We can try this out ourselves in our terminal by running the build command:
Note: to learn more about how this works, check out my YouTube video* that talks about what static generation means.*
But once that’s complete, we’ll also see that inside of our project, we now have a folder called
out, which inside, contains a bunch of HTML, CSS, and JS files.
This is what Cloudflare Pages will see and ultimately deploy to the web!
With our Next.js app ready to go, we now want to set it up inside of GitHub as a new repository.
Note: for this step, you’ll need to have a GitHub account, which is free to create.
GitHub will ask us for some information, but really the important part is that you add a new Repository name. I’m going to use
my-cloudflare-page like we mentioned earlier
Then, click Create repository, and GitHub will do all of the hard work, and send us over to a new page with some more instructions.
At this point, GitHub fortunately makes it easy for us, giving us all of the commands we need to get our project to our new repository.
So following along with their instructions:
git add -A .to add them all at once
mainas the branch name
Once you’re done, all of your files should now be available inside of the GitHub repository, and we should be ready to go!
Check out my repository on Github!
Now that we have our Next.js project in a GitHub repository, we can connect it to Pages to host and deploy our application.
Once we’re logged into the Cloudflare dashboard, we can navigate to the Pages section.
Next, click Create a project.
If this is your first time using Pages, you’ll need to now connect your GitHub account using oAuth. This will let Pages have access to your repositories (whether you select all or individual projects) so that it can set up the hosting and deployment for your project.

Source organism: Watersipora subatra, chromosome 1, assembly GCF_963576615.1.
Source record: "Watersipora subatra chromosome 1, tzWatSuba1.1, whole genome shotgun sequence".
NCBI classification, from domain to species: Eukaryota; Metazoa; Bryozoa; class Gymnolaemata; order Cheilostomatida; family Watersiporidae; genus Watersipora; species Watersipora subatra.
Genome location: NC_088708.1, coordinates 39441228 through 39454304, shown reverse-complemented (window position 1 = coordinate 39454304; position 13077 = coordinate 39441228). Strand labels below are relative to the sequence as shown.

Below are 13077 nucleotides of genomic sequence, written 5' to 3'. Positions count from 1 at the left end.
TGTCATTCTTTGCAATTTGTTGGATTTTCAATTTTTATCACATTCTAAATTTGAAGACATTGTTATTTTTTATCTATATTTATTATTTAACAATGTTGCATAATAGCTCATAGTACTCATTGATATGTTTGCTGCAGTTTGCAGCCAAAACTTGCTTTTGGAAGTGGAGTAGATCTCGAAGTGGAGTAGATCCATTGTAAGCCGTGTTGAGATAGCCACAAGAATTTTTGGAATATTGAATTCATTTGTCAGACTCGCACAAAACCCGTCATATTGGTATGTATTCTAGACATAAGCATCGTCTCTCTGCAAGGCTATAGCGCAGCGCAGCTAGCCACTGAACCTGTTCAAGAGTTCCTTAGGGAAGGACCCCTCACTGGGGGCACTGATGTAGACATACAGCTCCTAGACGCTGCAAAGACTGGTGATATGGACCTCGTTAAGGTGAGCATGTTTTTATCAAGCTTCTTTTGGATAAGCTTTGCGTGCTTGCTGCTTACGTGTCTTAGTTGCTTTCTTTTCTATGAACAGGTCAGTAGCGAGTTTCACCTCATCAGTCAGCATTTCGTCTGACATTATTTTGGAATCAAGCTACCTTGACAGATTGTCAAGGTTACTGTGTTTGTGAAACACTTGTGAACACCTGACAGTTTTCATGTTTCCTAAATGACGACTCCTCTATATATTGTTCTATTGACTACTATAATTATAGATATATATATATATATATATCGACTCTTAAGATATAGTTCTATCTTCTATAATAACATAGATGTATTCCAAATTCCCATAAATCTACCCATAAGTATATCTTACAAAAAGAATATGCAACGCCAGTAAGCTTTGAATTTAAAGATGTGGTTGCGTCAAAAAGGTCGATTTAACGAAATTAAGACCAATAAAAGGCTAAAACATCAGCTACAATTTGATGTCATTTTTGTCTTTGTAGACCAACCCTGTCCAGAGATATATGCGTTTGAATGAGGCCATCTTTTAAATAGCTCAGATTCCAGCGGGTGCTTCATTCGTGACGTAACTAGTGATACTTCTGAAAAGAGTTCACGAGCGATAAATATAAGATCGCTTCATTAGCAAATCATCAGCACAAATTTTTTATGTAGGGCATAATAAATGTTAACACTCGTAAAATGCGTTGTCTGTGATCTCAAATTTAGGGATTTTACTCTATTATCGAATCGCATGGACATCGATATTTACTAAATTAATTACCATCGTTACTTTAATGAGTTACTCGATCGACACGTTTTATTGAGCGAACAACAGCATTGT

Now that it’s connected, we can find our repository to install Pages.
Next, Cloudflare is going to ask for a few details related to the project.
package.jsonlike we set up before, you can change this to
out, unless you changed the output directory
Finally, hit Save and Deploy!
Cloudflare will now start up a new environment, clone the Git repository, build the application, and deploy it! You can follow along right on the Deployment Details page, it should only take a few minutes.
But once it’s finished, you’ll now see a URL at the top of the Deployment details section.
And if you open it up, we can see our Next.js app!
See my site live on Cloudflare Pages!
Our project is set up and is deploying in our project, but what if we want to make a change? What if someone submits a pull request, how can we easily see that change deployed?
Luckily, Cloudflare makes this super easy, where they’ll create a deployment preview for any pull request that’s created.
To check this out, we can stage a quick change to our project.
Either inside of the GitHub UI or inside of your code editor, navigate to
pages/index.js which is the homepage of our project.
You can make any change you’d like, but I’m going to change the title of my page (
h1) to My Cloudflare Page:
Next, instead of committing this change right to our
main branch, we want to create a new branch, and ultimately a pull request.
In your terminal, you can use:
git checkout -b my-new-branch
If you’re using the GitHub UI, you can tell GitHub that you want to add it to a new branch instead of committing it directly to
Once that branch is up on GitHub, we now have the option of creating a new Pull Request.
After creating that Pull Request, we’ll now see a new Deployment check right on our Pull Request page, that shows Cloudflare Pages is building our site.
And once it’s finished, we can now see that it was successfully deployed, and Pages even commented on the Pull Request with a link to the deploy preview.
If we click and open it up, we can see our change live on the web as a preview!
Check out my Pull Request and preview!
Given we now have the power of Cloudflare, the doors are really open to take advantage of the many services they offer.
Chances are, if you’re building your project, you want to also add a custom domain name. Luckily Pages makes this pretty simple!
Adding a custom domain on Cloudflare Pages
One of the many cool services Cloudflare provides is Workers, where you can set up serverless functions that can work as an API for your site.
Check out Cloudflare for a full list of their product offerings!